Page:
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The Best Backcountry Ski Lodges in Oregon

by CraiSBower February - last edited October

Snowbound in the backcountry. The very thought of such isolation, an impassable road, snow covering up the windows, has spawned nightmares and horror stories (see below). Today however, it seems like everybody in the Pacific Northwest craves a backcountry experience. Perhaps Prince William and the Duchess of Cambridge influenced this new paradigm when they chose to honeymoon in Alberta’s remote Skoki Lodge, albeit during the summer and with a special royal toilet.

 

Fortunately for those craving a deep wilderness experience, the options are not limited to Canada. Oregon is flush with remote lodges that require a ski or snow machine traverse and lead you out the back door into the Cascade Mountain. 

 

WPA Mural | The Best Backcountry Ski Lodges in Oregon

Timberline Lodge murals celebrate WPA © Crai S Bower
 

 

The most infamous snowbound lodge in North America resides in Oregon. Sort of. Like many of the National Park Service’s great lodges, Timberline Lodge was built with Work Progress Administration (WPA) funds designated to employ workers during the waning years of America’s Great Depression. Forty years later, director Stanley Kubrick cast the lodge as the “Overlook Hotel” for Stephen King’s thriller, “The Shining.” Even though the award winning film was set in the Colorado Rockies, driving up to this 55,000 square foot behemoth still elicits a shudder. Fortunately, the cosy knotted pine bedrooms and one of America’s great lodge fireplaces will warm the chills away.   

 

Ram's Head Lounge | The Best Backcountry Ski Lodges in Oregon

Ram's Head Bar looks down on the cosy fireplace © Crai S Bower
 

 

The magnificent timber and stone National Landmark stands below 11,249-feet Mt. Hood, providing access to over 1,000,000-acres of national forest bisected by 1,200 miles of hiking and skiing trails. The lodge also serves as a hub for the only year-round skiing operation in America, so no “work all day” dull boys or girls are to be found here.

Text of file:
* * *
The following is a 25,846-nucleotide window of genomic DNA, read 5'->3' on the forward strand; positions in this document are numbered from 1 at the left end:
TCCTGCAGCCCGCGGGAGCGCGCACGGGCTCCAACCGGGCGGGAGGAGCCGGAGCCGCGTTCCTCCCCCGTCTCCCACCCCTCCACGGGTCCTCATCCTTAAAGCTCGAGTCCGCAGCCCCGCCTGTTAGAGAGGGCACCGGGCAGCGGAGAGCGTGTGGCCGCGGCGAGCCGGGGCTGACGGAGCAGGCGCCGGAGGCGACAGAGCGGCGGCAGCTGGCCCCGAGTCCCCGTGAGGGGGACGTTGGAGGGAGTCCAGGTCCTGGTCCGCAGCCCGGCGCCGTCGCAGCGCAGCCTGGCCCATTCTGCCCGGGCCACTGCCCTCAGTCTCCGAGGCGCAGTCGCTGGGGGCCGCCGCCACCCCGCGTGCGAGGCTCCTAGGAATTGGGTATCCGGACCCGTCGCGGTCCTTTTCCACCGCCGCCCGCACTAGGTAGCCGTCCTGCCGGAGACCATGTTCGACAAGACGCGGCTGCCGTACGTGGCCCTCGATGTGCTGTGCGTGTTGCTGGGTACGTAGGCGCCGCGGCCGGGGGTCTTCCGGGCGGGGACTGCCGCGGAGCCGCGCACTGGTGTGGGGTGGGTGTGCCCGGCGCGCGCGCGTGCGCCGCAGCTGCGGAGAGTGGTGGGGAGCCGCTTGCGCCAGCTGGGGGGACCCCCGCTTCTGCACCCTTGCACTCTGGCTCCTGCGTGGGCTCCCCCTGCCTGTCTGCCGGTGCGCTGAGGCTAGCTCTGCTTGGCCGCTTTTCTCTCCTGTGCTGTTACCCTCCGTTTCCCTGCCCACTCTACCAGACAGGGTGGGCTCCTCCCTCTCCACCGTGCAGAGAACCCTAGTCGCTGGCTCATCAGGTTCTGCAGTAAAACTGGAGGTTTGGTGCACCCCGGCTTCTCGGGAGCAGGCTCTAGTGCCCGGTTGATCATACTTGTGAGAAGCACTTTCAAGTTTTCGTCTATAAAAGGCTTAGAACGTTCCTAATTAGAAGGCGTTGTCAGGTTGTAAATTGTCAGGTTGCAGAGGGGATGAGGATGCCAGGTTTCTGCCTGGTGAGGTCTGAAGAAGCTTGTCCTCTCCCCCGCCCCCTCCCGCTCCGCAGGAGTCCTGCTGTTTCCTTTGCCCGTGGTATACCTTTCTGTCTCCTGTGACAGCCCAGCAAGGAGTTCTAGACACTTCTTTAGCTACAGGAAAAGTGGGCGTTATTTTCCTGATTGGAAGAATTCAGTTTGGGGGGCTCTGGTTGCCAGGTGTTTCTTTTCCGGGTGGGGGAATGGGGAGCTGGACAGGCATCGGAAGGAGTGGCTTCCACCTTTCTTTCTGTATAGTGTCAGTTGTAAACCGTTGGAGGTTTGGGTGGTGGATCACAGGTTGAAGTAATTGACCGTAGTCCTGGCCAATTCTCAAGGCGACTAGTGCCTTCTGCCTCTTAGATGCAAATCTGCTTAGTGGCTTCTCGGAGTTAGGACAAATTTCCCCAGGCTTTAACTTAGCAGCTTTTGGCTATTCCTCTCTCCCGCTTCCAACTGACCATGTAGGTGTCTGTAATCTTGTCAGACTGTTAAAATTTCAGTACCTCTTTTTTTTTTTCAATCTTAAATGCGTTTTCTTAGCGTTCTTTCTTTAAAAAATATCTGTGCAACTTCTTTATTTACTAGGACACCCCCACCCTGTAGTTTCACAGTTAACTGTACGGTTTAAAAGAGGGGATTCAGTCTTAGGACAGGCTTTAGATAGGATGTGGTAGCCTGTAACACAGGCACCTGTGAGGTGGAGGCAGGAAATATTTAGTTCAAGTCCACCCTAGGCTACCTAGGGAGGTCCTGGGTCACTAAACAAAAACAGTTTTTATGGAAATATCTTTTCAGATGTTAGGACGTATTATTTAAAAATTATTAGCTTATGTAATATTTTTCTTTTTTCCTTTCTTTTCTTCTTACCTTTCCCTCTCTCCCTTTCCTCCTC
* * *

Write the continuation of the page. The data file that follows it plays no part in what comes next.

Barlow Butte Hut | The Best Backcountry Ski Lodges in Oregon

Cascade Huts in winter © Cascade Huts
 

 

Cascade Huts also access the glorious Mt. Hood National Forest backcountry, but on a much smaller scale, the huts vary in size from 160 to 256 square feet. Expert guides arrange European hut-to-hut traverses that range from two to twelve miles per day. Each hut is stocked with cooking utensils, bunks, sleeping bags and pads. Skiers and snowshoe enthusiasts explore Mt. Hood National Forest’s pristine White River Valley and Barlow Ridge.

 

Mount Hood | The Best Backcountry Ski Lodges in Oregon

The 11,249-ft Mt. Hood © Crai S Bower
 

 

Bend, Oregon often occupies the top spot as the best outdoor recreation destination in the U.S., so it’s no surprise that, not far away, backcountry lodges abound. Elk Lake Resort sits between Sisters, Broken Top and Mt Bachelor peaks, twelve miles from the closest plowed road. Skiers and snowmobilers travel well-marked trails into the resort. The resort, with accommodations that range from deluxe timber frame homes to rustic cabins, also offers a snowcat shuttle service.

 

The Best Backcountry Ski Lodges in Oregon

Knotty pine rooms, a backcountry lodge staple © Crai S Bower
 

 

Several other snowbound lodges occupy land grants in Central Oregon’s Deschutes National Forest. Paulina Lake Lodge serves as a snowmobile mecca. The eighty-five year old lodge accesses 200 miles of snow machine terrain. Odell Lake Lodge & Resort is a go-to for skiers and snowshoe lovers, providing five miles of groomed trails.

 

Wherever you lay your skis or snowmobile keys, Oregon backcountry lodges have you covered as deeply as the snow leading up to their doors.

 

Header photo © moodboard/iStock/Thinkstock

 

Connecting you a wide range of destinations across the United States and Canada through our partnership with Delta makes booking a trip to Portland simple.

 

Have you visited any of these backcountry lodges? Where’s your favourite place to ski in Oregon? Share your thoughts with us in the comments below.

 

Written by Crai Bower


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About the author: CraiSBower

Crai S Bower

Award winning travel writer, photographer and broadcaster Crai S Bower contributes scores of articles annually to more than 25 publications and online outlets including National Geographic Traveler, Journey, American Way magazines and T+L Digital. www.FlowingStreamWriting.net www.Twitter.com/craisbower